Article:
One important lesson of the 20th century is that, while markets are far from perfect, more choices are available when people are able to use free markets to interact with each other. Markets may not get the prices exactly correct all the time, but they are capable of self-correction, a capacity that has yet to be demonstrated by administrative pricing.
It tells you something when the supply of and demand for specialist veterinary care is so easily matched when the prices of these services are established on the market — while shortages and oversupplies are common for human medical care when the prices of these services are set by administrators in the public sector. Will health-care reformers — and American citizens — get the message?
In response to Columbia President Lee Bolinger’s (formerly president of the University of Michigan) article in the Chronicle for Higher Education (subscription required) “Why Diversity Matters,” Dinesh D’Souza writes “Why Diversity Doesn’t Matter:”
Consider two scenarios for UC-Berkeley or UCLA. In the first, the campus is 45% Asian, 48% white, 4% Hispanic and 3% black. In the second, the campus is 30% Asian, 55% white, 7% hispanic, and 8% black. Does the second scenario strike you as markedly more diverse than the first?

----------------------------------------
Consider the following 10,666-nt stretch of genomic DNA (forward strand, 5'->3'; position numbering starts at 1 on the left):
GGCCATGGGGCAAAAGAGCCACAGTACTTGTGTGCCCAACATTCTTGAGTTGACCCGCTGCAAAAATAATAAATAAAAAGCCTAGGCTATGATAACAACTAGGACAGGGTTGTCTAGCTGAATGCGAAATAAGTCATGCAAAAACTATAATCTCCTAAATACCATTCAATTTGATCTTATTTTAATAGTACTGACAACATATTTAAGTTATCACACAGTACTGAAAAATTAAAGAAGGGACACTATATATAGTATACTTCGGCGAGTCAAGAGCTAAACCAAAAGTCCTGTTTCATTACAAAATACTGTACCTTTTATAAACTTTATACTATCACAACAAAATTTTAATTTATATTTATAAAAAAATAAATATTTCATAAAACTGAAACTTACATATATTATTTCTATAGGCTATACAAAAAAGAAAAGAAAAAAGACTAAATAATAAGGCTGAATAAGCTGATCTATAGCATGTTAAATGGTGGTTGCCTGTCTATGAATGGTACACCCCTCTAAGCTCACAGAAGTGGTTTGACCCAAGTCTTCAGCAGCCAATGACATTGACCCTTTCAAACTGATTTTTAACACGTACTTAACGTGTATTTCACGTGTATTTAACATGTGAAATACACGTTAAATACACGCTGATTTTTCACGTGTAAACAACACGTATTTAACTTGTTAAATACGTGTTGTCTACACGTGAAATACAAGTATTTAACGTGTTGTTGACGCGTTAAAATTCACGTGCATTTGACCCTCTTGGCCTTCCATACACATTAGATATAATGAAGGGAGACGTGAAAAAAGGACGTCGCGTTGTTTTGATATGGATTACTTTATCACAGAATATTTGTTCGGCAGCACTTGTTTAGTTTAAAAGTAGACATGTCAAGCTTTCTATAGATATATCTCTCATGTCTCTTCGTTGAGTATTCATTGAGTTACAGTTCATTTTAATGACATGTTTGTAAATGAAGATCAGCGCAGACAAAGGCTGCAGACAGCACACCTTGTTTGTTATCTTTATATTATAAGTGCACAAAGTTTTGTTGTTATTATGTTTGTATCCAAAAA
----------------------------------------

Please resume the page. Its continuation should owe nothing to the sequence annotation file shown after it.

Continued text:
Actually it isn’t. The fraction of minorities is roughly the same. The difference is that the first scenario is produced by merit. It represents merit-based diversity. It is a pretty good picture of what Berkeley and UCLA look like now. The second scenario is produced by racial preferences. It represents socially-engineered diversity. It is how Berkeley and UCLA used to look in the era of racial preferences.
The advantage of natural diversity is that it achieves its goal without sacrificing merit. The disadvantage of socially-engineered diversity is twofold: First, it is unfair to qualified students who are denied admission. If you want to raise the proportion of under-represented groups, you have to lower the proportion of over-represented groups. But who are these over-represented groups? Basically they are Jews and Asian Americans. And they are over-represented not because they are discriminating against anybody but because they are out-performing everybody. So why should they suffer?